Australia and France exchanged kicks off the tee until the scores were at 21-12. Then, the brilliance of George Gregan played a huge role in getting Australia over the line.

His break led to the first try, scored by Ben Tune. Then, the scrum-half fed Owen Finegan with a fine inside pass and he went all the way to wrap up the contest.

2003: Australia 17-20 England (AET)

Jonny Wilkinson’s drop goal right at the end of extra time denied Australia a third title in four tournaments and gave the Northern Hemisphere a first World Cup. Ironically, the Wallabies’ coach on that day in Sydney was none other than current England boss Eddie Jones.

The Wallabies started on the front foot with Lote Tuqiri scoring a try in their left corner. However, England slowly began to take control thereafter. After three Wilkinson penalties put Clive Woodward’s men in the driving seat, Jason Robinson’s try made it 14-5 at half-time to the visitors.

The Wallabies clawed their way back in the second half with three Elton Flatley penalties taking the game to extra time. The last of those had come right at the end of the 80 minutes.

Another Wilkinson penalty put England in front before Flatley levelled from the tee again. The game appeared destined for sudden death, but with seconds remaining on the clock, Wilkinson’s drop goal from just outside the 22 wrote his name in Rugby World Cup history.

2007: England 6-15 South Africa

The 2019 final will be a rematch of this classic contest from 12 years back, which saw Jake White’s Springboks triumph at the Stade de France. Eddie Jones, then working as a technical advisor to White, gained his revenge on England.

South Africa had already thrashed them 36-0 in the pool stages, but the reigning champions had fought back to book their place in the final. However, the Boks were simply too strong for them.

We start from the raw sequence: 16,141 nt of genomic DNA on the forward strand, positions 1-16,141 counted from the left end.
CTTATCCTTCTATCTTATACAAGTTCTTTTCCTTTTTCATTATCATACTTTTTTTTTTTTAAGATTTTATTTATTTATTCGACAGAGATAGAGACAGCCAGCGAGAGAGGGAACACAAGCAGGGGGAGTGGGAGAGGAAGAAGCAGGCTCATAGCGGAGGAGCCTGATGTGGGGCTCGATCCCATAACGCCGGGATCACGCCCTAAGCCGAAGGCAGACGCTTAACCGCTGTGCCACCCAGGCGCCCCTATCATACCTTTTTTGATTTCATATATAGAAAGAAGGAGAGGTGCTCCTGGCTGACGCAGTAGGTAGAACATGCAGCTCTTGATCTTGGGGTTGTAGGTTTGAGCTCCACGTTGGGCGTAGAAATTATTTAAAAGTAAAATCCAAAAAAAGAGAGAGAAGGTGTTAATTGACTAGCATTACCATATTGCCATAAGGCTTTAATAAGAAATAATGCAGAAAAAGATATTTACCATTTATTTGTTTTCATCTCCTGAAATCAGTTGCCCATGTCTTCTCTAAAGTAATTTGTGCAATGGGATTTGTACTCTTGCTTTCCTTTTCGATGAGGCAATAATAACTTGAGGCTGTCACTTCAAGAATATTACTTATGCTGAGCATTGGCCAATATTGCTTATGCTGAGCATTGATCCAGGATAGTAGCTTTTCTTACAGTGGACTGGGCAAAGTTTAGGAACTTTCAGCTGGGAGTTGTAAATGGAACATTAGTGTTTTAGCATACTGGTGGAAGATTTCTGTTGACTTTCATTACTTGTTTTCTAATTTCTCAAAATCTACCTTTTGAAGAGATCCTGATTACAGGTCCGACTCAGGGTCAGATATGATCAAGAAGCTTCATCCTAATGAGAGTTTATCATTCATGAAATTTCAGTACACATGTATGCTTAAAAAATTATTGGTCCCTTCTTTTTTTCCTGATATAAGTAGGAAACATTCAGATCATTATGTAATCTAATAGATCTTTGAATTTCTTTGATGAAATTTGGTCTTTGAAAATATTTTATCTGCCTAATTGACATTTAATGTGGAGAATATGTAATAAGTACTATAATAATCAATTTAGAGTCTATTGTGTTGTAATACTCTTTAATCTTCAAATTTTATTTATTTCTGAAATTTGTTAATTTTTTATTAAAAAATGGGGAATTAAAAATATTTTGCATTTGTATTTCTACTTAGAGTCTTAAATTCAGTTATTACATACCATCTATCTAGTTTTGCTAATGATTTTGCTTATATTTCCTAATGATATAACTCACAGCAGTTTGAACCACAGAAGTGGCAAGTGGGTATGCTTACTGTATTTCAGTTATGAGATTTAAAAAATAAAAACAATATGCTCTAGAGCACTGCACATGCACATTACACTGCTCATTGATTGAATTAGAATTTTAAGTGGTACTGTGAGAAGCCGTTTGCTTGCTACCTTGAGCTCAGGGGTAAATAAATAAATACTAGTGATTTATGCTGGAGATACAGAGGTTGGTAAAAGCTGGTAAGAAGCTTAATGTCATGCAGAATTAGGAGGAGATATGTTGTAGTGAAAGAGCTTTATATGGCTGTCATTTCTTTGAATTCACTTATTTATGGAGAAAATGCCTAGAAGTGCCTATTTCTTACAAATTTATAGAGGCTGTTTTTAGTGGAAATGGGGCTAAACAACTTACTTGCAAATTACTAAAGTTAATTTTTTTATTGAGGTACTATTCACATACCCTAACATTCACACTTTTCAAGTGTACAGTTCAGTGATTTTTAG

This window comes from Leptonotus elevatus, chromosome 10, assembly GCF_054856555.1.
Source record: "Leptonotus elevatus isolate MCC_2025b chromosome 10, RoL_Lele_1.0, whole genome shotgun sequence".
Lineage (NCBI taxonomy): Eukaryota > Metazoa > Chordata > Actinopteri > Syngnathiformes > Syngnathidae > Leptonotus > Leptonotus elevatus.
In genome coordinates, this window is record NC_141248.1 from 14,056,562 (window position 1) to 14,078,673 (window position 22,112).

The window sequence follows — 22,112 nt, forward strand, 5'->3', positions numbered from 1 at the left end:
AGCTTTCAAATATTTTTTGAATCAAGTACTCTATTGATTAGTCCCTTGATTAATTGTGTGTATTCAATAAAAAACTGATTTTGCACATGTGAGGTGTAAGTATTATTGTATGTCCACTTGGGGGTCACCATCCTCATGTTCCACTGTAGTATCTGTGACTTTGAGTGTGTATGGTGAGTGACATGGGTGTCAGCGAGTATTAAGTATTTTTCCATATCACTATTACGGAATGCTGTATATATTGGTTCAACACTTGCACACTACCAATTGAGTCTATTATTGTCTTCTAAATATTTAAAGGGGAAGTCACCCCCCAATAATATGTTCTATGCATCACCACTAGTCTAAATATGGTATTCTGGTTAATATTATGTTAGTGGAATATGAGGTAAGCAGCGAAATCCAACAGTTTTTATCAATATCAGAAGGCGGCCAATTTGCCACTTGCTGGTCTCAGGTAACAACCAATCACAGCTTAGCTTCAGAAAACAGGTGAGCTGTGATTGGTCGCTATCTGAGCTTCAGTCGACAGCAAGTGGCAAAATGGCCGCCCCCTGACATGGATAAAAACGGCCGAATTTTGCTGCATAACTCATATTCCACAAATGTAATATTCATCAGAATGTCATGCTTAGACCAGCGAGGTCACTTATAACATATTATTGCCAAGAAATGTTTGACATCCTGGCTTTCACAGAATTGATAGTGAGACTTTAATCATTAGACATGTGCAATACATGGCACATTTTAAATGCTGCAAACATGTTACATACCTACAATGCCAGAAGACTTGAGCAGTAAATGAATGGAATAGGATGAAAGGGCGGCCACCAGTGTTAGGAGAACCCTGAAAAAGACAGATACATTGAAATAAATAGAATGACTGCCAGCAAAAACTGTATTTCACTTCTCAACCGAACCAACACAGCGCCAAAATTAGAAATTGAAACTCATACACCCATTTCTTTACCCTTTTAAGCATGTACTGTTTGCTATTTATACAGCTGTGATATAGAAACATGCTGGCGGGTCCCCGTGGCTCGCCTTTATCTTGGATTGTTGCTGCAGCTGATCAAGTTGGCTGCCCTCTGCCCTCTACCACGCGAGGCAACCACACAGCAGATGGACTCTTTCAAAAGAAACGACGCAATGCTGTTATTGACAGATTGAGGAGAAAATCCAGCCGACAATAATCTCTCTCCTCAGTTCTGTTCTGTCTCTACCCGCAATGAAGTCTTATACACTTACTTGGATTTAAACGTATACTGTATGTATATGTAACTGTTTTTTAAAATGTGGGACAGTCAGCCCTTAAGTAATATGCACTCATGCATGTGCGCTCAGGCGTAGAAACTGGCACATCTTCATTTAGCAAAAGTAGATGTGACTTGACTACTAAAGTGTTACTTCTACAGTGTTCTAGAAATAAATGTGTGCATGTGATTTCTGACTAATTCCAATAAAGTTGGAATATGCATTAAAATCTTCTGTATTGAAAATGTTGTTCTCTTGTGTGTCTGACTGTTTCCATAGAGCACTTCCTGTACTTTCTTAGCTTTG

Percy Montgomery and Jonny Wilkinson exchanged kicks early on, but the Springbok fullback had the better of the contest as South Africa went into half-time 9-3 up.

The pair exchanged penalty kicks again after the break before a 49-metre effort from a young Frans Steyn extended the Springboks’ lead to nine points.

South Africa had dominated the game and were duly rewarded as Thabo Mbeki got to celebrate with the side just as Nelson Mandela had 12 years earlier.


2011: France 7-8 New Zealand

It used to be said that the All Blacks were the best team in the world except in every fourth year. At long last, Graham Henry’s men broke the curse in Auckland, the scene of their only previous triumph.

A clever lineout move saw Tony Woodcock go over within a quarter of an hour for the first try of the game. However, New Zealand were made to sweat from then on.

The All Blacks had to wait until the second half to extend their lead to 8-0 through Stephen Donald. Almost immediately afterwards, Thierry Dusautoir scored right next to the posts. The conversion from François Trinh-Duc narrowed the gap to a single point.

Ultimately, New Zealand clung on and France fell at the final hurdle for the third time in three finals. Referee Craig Joubert was heavily criticised for allegedly allowing the All Blacks to get away with infringements, but when all was said and done, nothing could take their triumph away and the era of New Zealand dominance had well and truly begun.

2015: New Zealand 34-17 Australia

New Zealand became the first team to retain the Rugby World Cup in 2015, dominating the Wallabies from the offset — although there were a few nervy moments.

Three Dan Carter penalties took the score to 9-3 before Nehe Milner-Skudder scored the first try of the game on the stroke of half-time.

Ma’a Nonu extended New Zealand’s lead after the break, profiting from a Sonny Bill Williams offload and embarking on a marauding run through the heart of the defence to score.

A yellow card to Ben Smith changed the complexion of the game as David Pocock and Tevita Kuridrani bagged tries, each converted by Bernard Foley.

At 21-17, New Zealand’s win was in doubt all of a sudden, but a drop goal and penalty from Carter gave them some breathing space before Beauden Barrett scored the try that clinched the World Cup.